Hello Jennifer, Tourism in the Daintree Rainforest is continuing to decline, partly because of the relative value of the Australian dollar. Recent upturns in the global economy have been met with a proportionate recovery in other parts of … [Read more...] about A Note from the Daintree
Plants and Animals
Neil Hewett, who lives in the Daintree, posted on Orange-thighed Tree Frogs in October 2007. That blog post has gathered a couple of recent comments, including from Shane Panton near Coffs Harbour, NSW, claiming to have Orange-thighed frogs mating … [Read more...] about Orange-thighed Tree Frogs: Part 2
ONE of the best Christmas presents I received this year is a film by Ken Burns and Dayton Duncan entitled ‘The National Parks: America’s Best Idea’ – as twelve episodes contained in a case of five DVDs. So far I’ve watched episodes one to four … [Read more...] about The National Parks: America’s Best Idea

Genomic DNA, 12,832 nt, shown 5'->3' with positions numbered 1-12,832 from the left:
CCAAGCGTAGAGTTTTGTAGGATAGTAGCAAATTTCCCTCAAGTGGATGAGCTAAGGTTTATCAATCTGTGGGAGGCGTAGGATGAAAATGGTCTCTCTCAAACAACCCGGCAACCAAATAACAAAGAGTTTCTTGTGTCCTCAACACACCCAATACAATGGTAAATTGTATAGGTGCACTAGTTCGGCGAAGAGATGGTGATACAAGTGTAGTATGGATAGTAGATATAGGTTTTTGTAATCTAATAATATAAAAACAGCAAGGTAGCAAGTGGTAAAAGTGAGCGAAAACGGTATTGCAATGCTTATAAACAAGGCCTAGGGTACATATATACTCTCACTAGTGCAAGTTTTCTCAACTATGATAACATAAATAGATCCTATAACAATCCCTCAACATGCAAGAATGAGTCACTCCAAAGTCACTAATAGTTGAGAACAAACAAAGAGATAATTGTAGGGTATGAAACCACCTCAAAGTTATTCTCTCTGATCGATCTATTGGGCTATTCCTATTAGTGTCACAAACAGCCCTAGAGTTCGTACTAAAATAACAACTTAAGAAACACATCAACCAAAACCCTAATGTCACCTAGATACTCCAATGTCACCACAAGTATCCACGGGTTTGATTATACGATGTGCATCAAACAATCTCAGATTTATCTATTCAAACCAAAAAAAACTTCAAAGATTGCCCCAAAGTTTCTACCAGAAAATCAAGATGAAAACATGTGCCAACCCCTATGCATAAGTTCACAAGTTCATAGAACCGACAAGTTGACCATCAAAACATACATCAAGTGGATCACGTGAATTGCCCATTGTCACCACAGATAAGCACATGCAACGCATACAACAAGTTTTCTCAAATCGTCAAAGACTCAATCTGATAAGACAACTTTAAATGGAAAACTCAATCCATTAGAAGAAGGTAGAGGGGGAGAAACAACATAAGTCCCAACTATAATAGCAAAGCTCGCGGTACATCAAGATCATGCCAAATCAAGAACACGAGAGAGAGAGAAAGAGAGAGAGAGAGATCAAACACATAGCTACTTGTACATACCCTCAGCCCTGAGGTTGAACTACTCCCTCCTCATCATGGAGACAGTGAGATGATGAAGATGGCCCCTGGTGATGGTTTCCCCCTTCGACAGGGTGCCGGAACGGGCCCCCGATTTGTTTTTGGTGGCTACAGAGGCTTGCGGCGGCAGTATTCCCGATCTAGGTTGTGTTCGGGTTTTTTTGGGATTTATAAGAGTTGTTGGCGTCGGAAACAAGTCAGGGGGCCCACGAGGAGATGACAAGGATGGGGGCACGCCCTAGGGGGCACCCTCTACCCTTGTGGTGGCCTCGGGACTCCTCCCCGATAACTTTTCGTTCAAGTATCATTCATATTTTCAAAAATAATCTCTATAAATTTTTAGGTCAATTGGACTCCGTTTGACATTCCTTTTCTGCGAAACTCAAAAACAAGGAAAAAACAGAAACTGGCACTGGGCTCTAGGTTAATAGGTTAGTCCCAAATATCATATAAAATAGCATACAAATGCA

I’ve just received an email with Season’s Greetings from Neil Hewett. Those who have followed this blog for several years will remember Neil for his wonderful posts from the Daintree Rainforest of North Queensland – the oldest surviving rainforest … [Read more...] about A Time for Sharing
THE green tree frog, with the white lip, that I fed last night is currently asleep outside my kitchen window. Last night she - I call her Emily - ate four grasshoppers, two moths, one bush cockroach, one click-beetle, but refused the squirming … [Read more...] about How Much Should One Frog Eat?
“THE trail we were on is at the treeline, 8 or 9 thousand feet. Most of the time it's buried under 6 to 10 feet of snow, so not too many people get up their until late spring or early summer... First people in are rangers who maintain the trail … [Read more...] about White Bark Pine Trees (Part 2): A Note from James Mayeau